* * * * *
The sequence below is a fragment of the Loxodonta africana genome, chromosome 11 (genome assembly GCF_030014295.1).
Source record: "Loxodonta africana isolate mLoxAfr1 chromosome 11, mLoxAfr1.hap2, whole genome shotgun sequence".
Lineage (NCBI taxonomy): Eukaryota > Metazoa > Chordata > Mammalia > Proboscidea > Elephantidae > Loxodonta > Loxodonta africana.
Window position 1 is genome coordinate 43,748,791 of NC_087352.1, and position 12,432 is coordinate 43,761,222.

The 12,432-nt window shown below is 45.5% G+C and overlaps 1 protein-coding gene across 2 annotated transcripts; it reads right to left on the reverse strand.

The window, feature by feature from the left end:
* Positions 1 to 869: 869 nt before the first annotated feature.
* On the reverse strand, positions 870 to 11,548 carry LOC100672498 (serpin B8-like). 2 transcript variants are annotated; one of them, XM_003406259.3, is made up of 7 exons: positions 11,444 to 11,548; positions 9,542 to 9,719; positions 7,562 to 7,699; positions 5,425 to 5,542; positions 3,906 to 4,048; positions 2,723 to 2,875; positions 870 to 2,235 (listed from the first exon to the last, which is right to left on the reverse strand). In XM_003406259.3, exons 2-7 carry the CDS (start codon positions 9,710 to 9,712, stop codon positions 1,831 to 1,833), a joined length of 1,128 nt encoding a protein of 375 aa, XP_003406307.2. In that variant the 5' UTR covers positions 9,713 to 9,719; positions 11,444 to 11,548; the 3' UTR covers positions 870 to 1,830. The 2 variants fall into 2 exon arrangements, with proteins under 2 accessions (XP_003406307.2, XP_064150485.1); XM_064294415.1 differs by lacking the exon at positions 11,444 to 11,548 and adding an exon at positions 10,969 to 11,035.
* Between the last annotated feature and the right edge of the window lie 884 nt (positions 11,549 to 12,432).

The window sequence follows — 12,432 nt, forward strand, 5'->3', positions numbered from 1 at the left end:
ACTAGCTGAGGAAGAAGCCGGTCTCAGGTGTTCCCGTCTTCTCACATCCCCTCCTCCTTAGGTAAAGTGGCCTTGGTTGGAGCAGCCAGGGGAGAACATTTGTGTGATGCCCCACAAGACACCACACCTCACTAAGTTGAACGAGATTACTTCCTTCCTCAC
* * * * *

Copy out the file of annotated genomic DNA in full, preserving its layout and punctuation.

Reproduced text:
The sequence below is a fragment of the Loxodonta africana genome, chromosome 11 (genome assembly GCF_030014295.1).
Source record: "Loxodonta africana isolate mLoxAfr1 chromosome 11, mLoxAfr1.hap2, whole genome shotgun sequence".
Lineage (NCBI taxonomy): Eukaryota > Metazoa > Chordata > Mammalia > Proboscidea > Elephantidae > Loxodonta > Loxodonta africana.
Window position 1 is genome coordinate 43,748,791 of NC_087352.1, and position 12,432 is coordinate 43,761,222.

The 12,432-nt window shown below is 45.5% G+C and overlaps 1 protein-coding gene across 2 annotated transcripts; it reads right to left on the reverse strand.

The window, feature by feature from the left end:
* Positions 1 to 869: 869 nt before the first annotated feature.
* On the reverse strand, positions 870 to 11,548 carry LOC100672498 (serpin B8-like). 2 transcript variants are annotated; one of them, XM_003406259.3, is made up of 7 exons: positions 11,444 to 11,548; positions 9,542 to 9,719; positions 7,562 to 7,699; positions 5,425 to 5,542; positions 3,906 to 4,048; positions 2,723 to 2,875; positions 870 to 2,235 (listed from the first exon to the last, which is right to left on the reverse strand). In XM_003406259.3, exons 2-7 carry the CDS (start codon positions 9,710 to 9,712, stop codon positions 1,831 to 1,833), a joined length of 1,128 nt encoding a protein of 375 aa, XP_003406307.2. In that variant the 5' UTR covers positions 9,713 to 9,719; positions 11,444 to 11,548; the 3' UTR covers positions 870 to 1,830. The 2 variants fall into 2 exon arrangements, with proteins under 2 accessions (XP_003406307.2, XP_064150485.1); XM_064294415.1 differs by lacking the exon at positions 11,444 to 11,548 and adding an exon at positions 10,969 to 11,035.
* Between the last annotated feature and the right edge of the window lie 884 nt (positions 11,549 to 12,432).

The window sequence follows — 12,432 nt, forward strand, 5'->3', positions numbered from 1 at the left end:
ACTAGCTGAGGAAGAAGCCGGTCTCAGGTGTTCCCGTCTTCTCACATCCCCTCCTCCTTAGGTAAAGTGGCCTTGGTTGGAGCAGCCAGGGGAGAACATTTGTGTGATGCCCCACAAGACACCACACCTCACTAAGTTGAACGAGATTACTTCCTTCCTCAC